Smoke and Ashes – Goodreads • Review

There were a couple new series I discovered this year that have impressed me, and the better of the two comes in here at #2. While City of the Lost (Rockton #1) was on par with any of the Wyndham novels, its sequels were most certainly not. If you love a good mystery, set in historical British India no less, then I’d definitely recommend this series, which is five books long at present (though only three are out on audio—four if you’re shopping the European store). While I’ve only read three thus far, there has been no low point, and honestly they just keep getting better.


Flight of the Darkstar Dragon – by Benedict Patrick



This is a bit of a surprise. When I first started putting this list together, the Darkstar Dragon maxed out at #3. Only when I typed it up did it suddenly jump to number one; after I re-examined what made it a killer read for me. And just like that I relived the adventure with Min and her crew. Last year when I optimistically threw some money at a Kickstarter I had no idea that I’d discover what has proved to be one of my new favorite authors, but here we are! And I still have a handful of Yarnsworld stories to read through before the release of Return of the Whalefleet—Darkstar #2—early next year.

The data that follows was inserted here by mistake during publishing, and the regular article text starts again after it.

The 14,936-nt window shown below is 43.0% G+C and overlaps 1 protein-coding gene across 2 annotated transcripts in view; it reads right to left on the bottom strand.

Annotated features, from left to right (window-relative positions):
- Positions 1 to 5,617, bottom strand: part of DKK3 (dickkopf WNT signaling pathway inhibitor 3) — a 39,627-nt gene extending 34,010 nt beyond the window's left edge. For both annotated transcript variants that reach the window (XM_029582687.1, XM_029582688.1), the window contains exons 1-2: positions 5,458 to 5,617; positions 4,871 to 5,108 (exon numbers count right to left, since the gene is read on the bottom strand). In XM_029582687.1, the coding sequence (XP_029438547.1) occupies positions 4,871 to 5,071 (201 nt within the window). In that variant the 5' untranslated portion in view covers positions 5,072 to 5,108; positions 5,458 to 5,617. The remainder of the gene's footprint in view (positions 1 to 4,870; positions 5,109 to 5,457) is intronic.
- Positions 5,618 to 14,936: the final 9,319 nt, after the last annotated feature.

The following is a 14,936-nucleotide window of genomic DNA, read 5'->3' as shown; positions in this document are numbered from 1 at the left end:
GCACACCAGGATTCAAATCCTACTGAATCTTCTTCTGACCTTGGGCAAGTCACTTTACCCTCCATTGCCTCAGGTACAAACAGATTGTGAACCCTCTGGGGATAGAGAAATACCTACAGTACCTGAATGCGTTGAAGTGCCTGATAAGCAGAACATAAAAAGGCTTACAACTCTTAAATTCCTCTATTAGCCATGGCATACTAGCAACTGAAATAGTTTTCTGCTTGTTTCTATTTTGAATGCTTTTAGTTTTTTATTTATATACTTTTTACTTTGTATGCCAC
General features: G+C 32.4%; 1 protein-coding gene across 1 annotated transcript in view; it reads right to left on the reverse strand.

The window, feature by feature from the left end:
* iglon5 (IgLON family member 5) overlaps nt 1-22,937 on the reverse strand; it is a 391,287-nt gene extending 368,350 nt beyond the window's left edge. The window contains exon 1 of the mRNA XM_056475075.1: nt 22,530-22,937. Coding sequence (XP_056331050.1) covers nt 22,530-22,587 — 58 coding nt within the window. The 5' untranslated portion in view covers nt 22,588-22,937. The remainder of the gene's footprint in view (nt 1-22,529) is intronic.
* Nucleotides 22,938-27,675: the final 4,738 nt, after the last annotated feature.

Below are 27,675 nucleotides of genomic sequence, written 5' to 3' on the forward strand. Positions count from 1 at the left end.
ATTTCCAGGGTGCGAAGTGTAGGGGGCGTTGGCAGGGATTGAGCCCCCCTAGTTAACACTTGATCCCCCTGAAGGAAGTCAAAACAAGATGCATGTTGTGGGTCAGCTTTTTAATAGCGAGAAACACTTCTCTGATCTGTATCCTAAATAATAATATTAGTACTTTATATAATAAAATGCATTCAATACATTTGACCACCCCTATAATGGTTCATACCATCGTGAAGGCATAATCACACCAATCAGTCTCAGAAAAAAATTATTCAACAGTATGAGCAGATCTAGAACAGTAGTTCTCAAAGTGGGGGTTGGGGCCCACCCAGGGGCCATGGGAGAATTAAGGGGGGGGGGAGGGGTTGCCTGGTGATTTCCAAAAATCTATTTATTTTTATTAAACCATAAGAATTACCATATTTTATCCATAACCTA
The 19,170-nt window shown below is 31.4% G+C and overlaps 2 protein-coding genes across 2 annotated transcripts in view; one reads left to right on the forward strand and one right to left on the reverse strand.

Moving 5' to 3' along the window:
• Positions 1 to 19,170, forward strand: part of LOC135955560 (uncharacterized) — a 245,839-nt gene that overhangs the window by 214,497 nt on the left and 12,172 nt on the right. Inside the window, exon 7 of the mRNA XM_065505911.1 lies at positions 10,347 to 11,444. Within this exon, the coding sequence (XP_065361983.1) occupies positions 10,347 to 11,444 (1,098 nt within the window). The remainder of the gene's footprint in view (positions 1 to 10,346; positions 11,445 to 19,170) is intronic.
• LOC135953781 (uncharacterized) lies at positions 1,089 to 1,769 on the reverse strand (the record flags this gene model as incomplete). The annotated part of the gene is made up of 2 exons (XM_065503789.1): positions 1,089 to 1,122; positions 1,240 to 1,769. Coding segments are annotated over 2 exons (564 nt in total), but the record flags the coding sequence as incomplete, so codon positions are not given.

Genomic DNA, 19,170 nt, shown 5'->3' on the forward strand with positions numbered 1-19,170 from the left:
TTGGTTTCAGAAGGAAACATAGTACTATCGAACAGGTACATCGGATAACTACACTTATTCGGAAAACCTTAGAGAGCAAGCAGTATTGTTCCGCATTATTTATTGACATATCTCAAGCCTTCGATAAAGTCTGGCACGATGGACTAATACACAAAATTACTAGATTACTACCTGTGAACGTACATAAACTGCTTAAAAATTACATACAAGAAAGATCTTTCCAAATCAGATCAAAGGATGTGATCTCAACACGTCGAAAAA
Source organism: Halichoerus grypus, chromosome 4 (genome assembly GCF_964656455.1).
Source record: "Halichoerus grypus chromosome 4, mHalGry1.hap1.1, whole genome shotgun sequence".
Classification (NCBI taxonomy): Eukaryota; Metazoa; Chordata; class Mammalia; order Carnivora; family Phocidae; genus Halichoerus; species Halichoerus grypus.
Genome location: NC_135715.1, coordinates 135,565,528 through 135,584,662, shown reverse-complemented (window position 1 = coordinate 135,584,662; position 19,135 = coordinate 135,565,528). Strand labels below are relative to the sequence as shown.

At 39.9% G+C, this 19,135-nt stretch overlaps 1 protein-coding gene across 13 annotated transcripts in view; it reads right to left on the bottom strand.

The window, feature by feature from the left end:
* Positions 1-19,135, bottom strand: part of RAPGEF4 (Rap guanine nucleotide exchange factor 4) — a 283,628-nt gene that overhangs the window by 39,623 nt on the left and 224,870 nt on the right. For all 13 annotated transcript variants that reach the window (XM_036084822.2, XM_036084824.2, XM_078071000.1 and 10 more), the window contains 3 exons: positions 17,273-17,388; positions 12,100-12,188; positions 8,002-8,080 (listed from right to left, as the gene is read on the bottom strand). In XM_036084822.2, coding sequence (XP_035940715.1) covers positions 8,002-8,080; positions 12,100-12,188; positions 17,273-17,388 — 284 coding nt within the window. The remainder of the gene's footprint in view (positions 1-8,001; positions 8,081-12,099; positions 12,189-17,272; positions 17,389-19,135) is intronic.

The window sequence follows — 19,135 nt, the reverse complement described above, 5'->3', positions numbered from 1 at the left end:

My Top Novellas of 2021

Welcome to List Season! It is among my most favorite times of the year, where we bloggers wind down the year by the numbers and choose our favorite titles from another year of reading! There’s usually a bit of general overlap, but also quite a bit of gems that haven’t made it onto other’s lists—be they too obscure, too late in a series, or just because not one of us can possibly keep up with all the releases in a single year. This year I’ve decided to do several lists (assuming I follow through), including a Top New Books, Top Old Books, and Top Novellas. In addition, I’ll still be featuring a Christmas Buying Guide like I did last year (and which I thoroughly enjoyed making), but it’ll be a post-Christmas thing designed for gift cards or gifts that might’ve fallen through the cracks.

But first, the Top Novellas!

Each is from 2021, and I’ve had to read them. Otherwise… well, you’ll see! Hope you like them!


Remote Control – by Nnedi Okorafor


$11 ebook / 156 pg